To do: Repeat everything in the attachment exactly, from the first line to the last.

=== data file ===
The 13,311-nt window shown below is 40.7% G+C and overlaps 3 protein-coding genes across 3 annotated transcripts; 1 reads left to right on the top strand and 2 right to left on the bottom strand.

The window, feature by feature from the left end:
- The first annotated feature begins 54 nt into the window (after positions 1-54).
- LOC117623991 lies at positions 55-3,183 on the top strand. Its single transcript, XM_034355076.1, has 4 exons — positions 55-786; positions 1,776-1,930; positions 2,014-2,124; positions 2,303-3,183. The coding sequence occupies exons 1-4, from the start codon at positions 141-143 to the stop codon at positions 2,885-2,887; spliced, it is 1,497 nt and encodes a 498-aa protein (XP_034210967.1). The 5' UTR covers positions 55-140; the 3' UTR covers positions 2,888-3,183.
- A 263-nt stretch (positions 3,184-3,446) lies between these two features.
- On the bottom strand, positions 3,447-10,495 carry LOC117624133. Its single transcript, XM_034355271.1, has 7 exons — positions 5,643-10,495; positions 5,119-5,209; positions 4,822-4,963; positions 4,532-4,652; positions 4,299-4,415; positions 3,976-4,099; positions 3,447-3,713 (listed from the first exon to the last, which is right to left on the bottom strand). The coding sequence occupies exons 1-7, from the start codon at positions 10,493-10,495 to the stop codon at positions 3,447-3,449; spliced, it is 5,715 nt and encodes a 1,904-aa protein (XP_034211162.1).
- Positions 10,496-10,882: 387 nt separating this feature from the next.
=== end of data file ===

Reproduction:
The 13,311-nt window shown below is 40.7% G+C and overlaps 3 protein-coding genes across 3 annotated transcripts; 1 reads left to right on the top strand and 2 right to left on the bottom strand.

The window, feature by feature from the left end:
- The first annotated feature begins 54 nt into the window (after positions 1-54).
- LOC117623991 lies at positions 55-3,183 on the top strand. Its single transcript, XM_034355076.1, has 4 exons — positions 55-786; positions 1,776-1,930; positions 2,014-2,124; positions 2,303-3,183. The coding sequence occupies exons 1-4, from the start codon at positions 141-143 to the stop codon at positions 2,885-2,887; spliced, it is 1,497 nt and encodes a 498-aa protein (XP_034210967.1). The 5' UTR covers positions 55-140; the 3' UTR covers positions 2,888-3,183.
- A 263-nt stretch (positions 3,184-3,446) lies between these two features.
- On the bottom strand, positions 3,447-10,495 carry LOC117624133. Its single transcript, XM_034355271.1, has 7 exons — positions 5,643-10,495; positions 5,119-5,209; positions 4,822-4,963; positions 4,532-4,652; positions 4,299-4,415; positions 3,976-4,099; positions 3,447-3,713 (listed from the first exon to the last, which is right to left on the bottom strand). The coding sequence occupies exons 1-7, from the start codon at positions 10,493-10,495 to the stop codon at positions 3,447-3,449; spliced, it is 5,715 nt and encodes a 1,904-aa protein (XP_034211162.1).
- Positions 10,496-10,882: 387 nt separating this feature from the next.